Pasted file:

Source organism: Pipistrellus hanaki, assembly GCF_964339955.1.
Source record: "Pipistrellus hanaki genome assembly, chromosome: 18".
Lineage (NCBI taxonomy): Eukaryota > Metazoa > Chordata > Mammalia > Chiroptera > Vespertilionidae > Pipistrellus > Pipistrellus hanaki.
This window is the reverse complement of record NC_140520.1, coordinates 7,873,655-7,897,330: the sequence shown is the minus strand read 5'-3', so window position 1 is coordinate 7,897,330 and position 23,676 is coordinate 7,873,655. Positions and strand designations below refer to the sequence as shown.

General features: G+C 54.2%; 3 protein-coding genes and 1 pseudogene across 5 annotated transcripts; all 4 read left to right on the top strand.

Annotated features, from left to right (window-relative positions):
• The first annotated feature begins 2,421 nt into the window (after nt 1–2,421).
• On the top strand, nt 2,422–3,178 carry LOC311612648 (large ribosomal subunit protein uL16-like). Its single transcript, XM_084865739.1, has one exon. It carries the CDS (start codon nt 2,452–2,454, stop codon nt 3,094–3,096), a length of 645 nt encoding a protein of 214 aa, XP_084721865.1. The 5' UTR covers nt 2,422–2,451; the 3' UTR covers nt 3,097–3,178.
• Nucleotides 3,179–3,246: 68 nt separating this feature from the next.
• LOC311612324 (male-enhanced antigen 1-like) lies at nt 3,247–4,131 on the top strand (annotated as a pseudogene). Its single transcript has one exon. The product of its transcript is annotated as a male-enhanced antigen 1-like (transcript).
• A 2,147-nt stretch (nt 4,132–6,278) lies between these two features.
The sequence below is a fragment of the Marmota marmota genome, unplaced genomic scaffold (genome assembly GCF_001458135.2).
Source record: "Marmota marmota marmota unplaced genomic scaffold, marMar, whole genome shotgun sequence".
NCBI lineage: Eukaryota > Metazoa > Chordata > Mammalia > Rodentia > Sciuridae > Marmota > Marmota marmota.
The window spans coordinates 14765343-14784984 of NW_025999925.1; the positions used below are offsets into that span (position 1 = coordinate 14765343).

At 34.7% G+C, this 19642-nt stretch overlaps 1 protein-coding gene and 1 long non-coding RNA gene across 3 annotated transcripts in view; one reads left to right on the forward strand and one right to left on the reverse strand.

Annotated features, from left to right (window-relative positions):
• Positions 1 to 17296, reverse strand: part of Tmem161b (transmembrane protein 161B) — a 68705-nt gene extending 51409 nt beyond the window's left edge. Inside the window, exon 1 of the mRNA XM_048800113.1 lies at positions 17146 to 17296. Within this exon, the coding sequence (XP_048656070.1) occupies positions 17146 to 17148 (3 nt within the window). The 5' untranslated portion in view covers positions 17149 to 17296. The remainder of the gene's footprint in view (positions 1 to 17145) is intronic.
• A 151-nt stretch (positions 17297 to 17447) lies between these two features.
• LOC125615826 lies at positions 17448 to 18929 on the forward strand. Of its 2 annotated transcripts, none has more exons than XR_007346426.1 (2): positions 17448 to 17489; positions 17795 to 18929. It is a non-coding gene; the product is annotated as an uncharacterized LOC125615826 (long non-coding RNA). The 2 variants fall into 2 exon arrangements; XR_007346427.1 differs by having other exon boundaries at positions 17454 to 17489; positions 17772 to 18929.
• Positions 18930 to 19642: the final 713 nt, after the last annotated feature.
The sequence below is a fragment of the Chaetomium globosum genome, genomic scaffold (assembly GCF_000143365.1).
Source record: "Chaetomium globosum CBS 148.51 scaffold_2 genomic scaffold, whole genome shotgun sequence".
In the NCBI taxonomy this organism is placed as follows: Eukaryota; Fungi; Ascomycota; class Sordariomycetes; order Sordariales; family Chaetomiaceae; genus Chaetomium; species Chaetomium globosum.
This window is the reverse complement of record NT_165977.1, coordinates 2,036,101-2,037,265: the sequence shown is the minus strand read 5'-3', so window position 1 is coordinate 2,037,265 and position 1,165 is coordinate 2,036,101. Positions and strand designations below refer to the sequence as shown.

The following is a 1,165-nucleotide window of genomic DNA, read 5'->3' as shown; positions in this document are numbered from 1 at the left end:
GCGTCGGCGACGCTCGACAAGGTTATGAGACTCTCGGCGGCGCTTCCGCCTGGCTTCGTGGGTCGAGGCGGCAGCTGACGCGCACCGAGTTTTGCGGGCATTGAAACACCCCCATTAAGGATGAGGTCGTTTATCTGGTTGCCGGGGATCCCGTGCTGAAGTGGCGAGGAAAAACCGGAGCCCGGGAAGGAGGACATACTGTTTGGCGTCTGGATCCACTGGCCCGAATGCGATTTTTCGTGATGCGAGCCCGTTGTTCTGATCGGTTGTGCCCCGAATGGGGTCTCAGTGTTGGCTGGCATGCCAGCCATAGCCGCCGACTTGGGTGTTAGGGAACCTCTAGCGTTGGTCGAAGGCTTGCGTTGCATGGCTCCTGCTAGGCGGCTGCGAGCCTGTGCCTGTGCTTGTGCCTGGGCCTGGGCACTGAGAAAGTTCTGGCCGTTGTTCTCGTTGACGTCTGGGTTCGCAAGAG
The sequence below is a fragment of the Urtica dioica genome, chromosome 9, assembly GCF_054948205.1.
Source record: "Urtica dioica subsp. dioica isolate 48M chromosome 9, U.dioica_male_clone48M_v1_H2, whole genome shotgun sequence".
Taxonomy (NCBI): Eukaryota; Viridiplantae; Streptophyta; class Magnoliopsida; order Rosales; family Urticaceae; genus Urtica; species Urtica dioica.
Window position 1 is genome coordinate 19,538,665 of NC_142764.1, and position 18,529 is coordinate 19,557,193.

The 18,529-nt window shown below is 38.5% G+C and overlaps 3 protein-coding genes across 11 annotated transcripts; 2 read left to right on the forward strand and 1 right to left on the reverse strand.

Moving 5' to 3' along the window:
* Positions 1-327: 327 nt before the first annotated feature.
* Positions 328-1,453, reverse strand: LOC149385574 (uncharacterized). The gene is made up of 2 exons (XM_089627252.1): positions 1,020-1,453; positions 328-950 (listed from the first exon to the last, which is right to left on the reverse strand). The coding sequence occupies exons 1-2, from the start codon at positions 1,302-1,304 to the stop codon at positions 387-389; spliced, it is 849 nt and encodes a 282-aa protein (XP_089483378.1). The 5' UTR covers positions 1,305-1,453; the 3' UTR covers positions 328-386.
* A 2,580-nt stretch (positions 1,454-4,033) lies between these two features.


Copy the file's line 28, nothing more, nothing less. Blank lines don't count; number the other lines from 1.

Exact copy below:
The sequence below is a fragment of the Urtica dioica genome, chromosome 9, assembly GCF_054948205.1.